Although researchers claim to have cracked the formula for a supersonic car (SSC) capable of reaching a record speed of 1000 mph (1600 kmph) and the ability to cope with the aerodynamic characteristics of travelling that fast, I am here to say… “Meh - been there, done that.”
Unfortunately, there has been some debate regarding the veracity of my 1000 mph VW Beetle. Therefore, I am widening the audience to ensure that proper analysis of the photographic evidence can ensue.
I am sorry to disappoint you all, but I have photographic proof that the first car to break 1000 mph was my very own 1977 Volkswagen Beetle. It achieved this great feat circa June of 1988 on the streets of Belfast, Northern Ireland as I drove past my girlfriend’s house (her father took the picture).
I must say, that in the driver’s vinyl seat (with no airbag of course), watching the flat windscreen start to deform by the heat as I approached 1000 mph was a little disconcerting. Thankfully, the traffic lights turned red at the (rapidly) approaching intersection, forcing me to slow down. It was a good thing too because nothing had yet flown off the car (although the radio antenna was a bit bendy afterwards).
Noticeable in the photograph, on the roof of the car is the classic lambda shock pattern associated with such high speed flow. Interestingly, what is not seen is the expected detached boundary layer at the foot of the shock. This was thought to be due to the air-cooled engine intake on the rear of the car keeping the boundary layer attached and thereby reducing the drag. Also missing was the expected bow shock at the front of the vehicle, but this was obviously related to the shape optimization rules used on the front end geometry to mitigate sonic boom. The tires did suffer some deformation at the high speed as noted in the image but I managed to get another 5,000 miles out of them once they had cooled down.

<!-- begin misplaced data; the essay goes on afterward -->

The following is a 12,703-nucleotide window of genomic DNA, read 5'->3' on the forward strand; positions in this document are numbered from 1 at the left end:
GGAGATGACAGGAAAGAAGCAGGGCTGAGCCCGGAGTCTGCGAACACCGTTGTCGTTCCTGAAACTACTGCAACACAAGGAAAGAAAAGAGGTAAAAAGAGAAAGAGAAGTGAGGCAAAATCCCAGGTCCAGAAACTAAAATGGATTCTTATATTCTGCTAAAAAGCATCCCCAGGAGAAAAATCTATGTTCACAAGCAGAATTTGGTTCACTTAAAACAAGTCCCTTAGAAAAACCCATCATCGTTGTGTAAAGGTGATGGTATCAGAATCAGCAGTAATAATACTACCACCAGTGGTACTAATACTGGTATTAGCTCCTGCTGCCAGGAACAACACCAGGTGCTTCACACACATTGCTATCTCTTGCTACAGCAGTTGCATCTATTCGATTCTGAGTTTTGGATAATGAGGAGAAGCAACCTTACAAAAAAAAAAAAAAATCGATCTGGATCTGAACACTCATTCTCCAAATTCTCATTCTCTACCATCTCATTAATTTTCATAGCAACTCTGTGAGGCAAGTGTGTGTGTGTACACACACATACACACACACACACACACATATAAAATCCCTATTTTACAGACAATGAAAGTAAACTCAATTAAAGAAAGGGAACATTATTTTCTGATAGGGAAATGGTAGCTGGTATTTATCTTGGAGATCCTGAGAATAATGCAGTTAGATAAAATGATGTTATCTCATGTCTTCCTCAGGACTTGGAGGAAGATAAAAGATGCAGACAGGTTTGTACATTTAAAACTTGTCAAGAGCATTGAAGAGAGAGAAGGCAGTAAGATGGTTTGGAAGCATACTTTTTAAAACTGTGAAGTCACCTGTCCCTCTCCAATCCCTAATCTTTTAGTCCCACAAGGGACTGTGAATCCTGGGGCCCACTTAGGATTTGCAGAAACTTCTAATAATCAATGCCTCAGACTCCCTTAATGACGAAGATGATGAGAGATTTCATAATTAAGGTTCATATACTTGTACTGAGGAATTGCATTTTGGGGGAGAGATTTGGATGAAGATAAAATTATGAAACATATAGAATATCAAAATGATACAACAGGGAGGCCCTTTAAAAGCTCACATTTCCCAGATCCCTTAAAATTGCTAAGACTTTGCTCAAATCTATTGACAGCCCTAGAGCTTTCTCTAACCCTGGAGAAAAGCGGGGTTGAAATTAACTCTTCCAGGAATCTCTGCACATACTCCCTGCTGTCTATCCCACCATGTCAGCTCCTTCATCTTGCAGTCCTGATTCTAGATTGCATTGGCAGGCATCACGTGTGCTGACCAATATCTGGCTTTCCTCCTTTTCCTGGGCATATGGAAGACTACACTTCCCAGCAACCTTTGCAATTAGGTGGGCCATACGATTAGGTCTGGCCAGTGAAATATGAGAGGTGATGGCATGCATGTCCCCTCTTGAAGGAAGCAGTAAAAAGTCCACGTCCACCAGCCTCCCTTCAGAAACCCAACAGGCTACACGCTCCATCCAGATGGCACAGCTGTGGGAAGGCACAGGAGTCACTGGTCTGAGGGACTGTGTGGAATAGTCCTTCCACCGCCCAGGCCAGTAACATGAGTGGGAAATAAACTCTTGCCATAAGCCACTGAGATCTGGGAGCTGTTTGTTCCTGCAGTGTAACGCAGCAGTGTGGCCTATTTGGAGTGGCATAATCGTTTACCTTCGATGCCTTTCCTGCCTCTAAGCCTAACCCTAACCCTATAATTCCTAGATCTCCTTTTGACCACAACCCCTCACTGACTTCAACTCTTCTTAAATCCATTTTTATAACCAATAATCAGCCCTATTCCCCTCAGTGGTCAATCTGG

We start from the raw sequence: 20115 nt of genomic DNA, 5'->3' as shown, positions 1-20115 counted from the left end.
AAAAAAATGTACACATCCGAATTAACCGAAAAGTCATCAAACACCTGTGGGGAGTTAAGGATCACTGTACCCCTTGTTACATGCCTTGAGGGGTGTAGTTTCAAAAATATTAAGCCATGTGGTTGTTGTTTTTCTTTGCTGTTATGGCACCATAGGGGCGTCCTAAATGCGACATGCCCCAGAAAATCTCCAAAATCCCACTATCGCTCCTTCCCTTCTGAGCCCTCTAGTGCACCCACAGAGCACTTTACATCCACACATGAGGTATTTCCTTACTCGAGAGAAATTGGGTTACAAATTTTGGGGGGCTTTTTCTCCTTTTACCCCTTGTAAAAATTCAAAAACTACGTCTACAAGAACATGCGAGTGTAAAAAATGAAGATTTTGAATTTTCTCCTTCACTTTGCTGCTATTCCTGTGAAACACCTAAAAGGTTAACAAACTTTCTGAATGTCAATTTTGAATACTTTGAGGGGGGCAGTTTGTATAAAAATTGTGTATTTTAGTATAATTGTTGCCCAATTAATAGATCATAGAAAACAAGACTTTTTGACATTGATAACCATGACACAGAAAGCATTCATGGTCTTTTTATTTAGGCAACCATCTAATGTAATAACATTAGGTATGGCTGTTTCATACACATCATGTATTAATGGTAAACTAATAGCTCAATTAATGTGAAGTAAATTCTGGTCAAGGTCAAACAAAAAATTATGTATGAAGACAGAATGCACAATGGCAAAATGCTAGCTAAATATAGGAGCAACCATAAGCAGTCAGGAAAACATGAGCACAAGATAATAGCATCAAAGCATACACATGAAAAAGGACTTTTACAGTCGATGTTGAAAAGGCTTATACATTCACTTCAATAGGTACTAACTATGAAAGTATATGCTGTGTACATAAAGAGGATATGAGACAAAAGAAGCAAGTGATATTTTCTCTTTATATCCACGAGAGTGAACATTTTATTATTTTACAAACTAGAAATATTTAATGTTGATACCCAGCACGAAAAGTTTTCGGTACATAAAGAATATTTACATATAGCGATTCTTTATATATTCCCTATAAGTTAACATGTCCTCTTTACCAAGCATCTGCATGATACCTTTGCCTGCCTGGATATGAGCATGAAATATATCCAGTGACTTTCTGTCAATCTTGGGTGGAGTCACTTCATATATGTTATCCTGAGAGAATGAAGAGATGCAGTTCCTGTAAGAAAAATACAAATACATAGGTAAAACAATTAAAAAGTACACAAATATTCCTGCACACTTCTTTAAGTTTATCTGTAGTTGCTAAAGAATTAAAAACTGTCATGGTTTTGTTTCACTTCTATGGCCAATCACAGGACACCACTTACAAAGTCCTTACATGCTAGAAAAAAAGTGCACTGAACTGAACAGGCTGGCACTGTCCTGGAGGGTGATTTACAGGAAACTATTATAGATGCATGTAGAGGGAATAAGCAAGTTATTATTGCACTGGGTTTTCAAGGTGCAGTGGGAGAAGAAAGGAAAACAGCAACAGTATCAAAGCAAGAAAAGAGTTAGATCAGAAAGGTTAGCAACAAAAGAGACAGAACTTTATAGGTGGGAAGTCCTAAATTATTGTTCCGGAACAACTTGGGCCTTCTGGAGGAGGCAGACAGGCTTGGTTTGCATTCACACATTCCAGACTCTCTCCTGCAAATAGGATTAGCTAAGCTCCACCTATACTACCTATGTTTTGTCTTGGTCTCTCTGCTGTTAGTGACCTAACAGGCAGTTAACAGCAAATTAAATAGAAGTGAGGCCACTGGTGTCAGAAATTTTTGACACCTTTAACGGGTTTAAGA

It should be noted that this great achievement occurred in the days before CFD had reached Ireland, but shows just what was possible with some sound engineering judgment (the kind of which I implore our support engineering teams to use today), and, oh yeah...
the key to a supersonic wind tunnel lab.